Here’s our weekly link roundup of small business buzz, musings and muchness. A curation of the best small business talk around the web.
A guide to cash flow management for startups
“It may be a cliche, but it is inescapable. Cashflow is the lifeblood of any company that wants to avoid being the one in two that will fail in their first year. The key to success for startup companies, more than ever before, is to get funds coming in as soon as possible while, where reasonable, delaying outgoings.” (The Guardian)
Go Ahead, Work on Multiple Startup Projects
“People will tell you that you need to work on one thing and one thing only. You need blinders on, like a horse on a racetrack. But I’m not a horse, and I’m not going around a circle where memorizing the curve will help me get to the finish line faster. If we keep the blinders on, we’ll careen off to the side at some point. Life is slippery and unpredictable.” (The Wall Street Journal)
The best startups from CES 2013: Touchscreen routers, electric skateboards, and lots of therapy
“Plenty of startups made a splash at CES 2013, signaling the start of a new era. They weren’t all killer ideas, but the ever-growing presence of consumer tech startups foretells the new shape of CES — and perhaps even the gadget world in general. Major tech companies may not have had many big announcements, but these emerging companies are where the future lies.” (VentureBeat)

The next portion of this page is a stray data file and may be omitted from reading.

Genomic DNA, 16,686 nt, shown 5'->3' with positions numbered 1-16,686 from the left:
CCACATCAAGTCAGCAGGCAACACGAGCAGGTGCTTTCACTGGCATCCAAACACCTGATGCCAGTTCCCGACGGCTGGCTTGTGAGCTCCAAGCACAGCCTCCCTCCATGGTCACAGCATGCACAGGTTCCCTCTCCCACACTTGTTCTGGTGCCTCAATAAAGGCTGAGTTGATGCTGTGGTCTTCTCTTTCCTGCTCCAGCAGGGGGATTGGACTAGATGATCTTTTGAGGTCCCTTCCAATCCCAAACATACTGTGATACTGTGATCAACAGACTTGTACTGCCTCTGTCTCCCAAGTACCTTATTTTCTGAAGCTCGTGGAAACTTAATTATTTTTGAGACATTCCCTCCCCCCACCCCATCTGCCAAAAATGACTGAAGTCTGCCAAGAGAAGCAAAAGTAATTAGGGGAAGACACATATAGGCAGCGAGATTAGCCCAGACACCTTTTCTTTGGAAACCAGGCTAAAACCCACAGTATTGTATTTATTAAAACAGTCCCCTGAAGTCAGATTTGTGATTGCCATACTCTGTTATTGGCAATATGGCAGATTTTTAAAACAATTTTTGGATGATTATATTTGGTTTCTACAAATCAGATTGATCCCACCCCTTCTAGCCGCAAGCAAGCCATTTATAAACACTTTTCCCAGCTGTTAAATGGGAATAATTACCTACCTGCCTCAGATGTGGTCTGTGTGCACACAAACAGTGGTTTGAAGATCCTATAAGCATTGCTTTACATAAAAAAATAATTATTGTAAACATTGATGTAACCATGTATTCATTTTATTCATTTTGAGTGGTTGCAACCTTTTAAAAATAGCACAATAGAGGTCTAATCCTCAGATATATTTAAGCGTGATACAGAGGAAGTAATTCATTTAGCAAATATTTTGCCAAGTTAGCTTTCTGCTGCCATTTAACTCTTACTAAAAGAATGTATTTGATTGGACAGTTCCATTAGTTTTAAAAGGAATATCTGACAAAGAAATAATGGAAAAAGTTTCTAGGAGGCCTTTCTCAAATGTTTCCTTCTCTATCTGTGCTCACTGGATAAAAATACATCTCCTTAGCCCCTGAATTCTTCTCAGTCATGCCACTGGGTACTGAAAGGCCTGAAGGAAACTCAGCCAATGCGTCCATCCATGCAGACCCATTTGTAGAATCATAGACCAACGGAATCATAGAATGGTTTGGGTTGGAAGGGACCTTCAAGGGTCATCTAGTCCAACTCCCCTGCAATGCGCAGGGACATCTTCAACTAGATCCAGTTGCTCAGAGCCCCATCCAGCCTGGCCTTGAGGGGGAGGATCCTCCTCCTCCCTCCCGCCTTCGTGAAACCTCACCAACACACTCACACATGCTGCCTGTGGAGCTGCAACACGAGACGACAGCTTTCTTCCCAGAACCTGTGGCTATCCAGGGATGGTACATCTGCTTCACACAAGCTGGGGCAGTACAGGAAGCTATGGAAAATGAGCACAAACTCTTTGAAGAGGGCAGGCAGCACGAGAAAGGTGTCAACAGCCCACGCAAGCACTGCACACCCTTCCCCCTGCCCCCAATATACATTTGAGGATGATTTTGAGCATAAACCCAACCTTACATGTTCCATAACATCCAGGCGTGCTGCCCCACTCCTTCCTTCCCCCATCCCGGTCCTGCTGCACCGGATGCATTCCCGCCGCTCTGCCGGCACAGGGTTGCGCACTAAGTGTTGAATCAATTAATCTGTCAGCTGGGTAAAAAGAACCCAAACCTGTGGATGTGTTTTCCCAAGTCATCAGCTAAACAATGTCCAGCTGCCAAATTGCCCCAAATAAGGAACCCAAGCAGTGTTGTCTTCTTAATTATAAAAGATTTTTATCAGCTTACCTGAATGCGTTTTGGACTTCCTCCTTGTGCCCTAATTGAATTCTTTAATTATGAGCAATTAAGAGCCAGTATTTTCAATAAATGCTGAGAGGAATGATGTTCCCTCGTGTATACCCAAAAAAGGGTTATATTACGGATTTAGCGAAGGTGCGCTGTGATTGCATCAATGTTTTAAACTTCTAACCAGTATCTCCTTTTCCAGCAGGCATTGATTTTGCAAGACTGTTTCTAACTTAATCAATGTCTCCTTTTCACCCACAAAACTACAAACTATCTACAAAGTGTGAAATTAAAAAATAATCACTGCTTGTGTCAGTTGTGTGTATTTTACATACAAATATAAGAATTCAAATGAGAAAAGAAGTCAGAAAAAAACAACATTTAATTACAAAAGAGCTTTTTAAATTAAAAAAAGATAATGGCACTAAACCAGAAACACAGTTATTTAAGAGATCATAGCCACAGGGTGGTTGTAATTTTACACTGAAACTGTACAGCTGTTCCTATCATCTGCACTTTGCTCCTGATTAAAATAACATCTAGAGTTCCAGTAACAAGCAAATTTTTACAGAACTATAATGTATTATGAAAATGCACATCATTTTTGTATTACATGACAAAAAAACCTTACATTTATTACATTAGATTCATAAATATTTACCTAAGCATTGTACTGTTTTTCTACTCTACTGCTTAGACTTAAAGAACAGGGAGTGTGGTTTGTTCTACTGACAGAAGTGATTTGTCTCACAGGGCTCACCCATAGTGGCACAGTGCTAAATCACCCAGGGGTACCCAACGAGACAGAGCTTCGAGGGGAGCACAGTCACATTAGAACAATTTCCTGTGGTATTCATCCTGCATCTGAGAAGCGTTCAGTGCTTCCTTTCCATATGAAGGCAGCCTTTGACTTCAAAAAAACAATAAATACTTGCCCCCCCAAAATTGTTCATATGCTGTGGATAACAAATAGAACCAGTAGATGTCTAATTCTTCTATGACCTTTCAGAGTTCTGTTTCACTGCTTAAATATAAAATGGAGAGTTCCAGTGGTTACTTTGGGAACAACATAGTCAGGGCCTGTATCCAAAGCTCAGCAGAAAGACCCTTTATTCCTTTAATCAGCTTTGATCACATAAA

Why the Startups That Survive the Series A Crunch May Be Destined for Big Things
“What will happen this year as the droves of seed funded startups crash up against the Series A crunch? And was the glut of investment just dumb money chasing bad startups, or a rational response to better opportunities? These aren’t easy questions to answer, but a paper by two Harvard economists released in December offers some interesting insights.” (Bostinno)
Leader or Manager, What Does Your Small Business Need?
“The debate continues, is leadership and management the same thing? Colleges across the country offer degrees in Management, each with required courses in leadership, so doesn’t that imply that to manage you need to know how to lead? And what are you, a leader or a manager, because we can’t be both right?” (Forbes)
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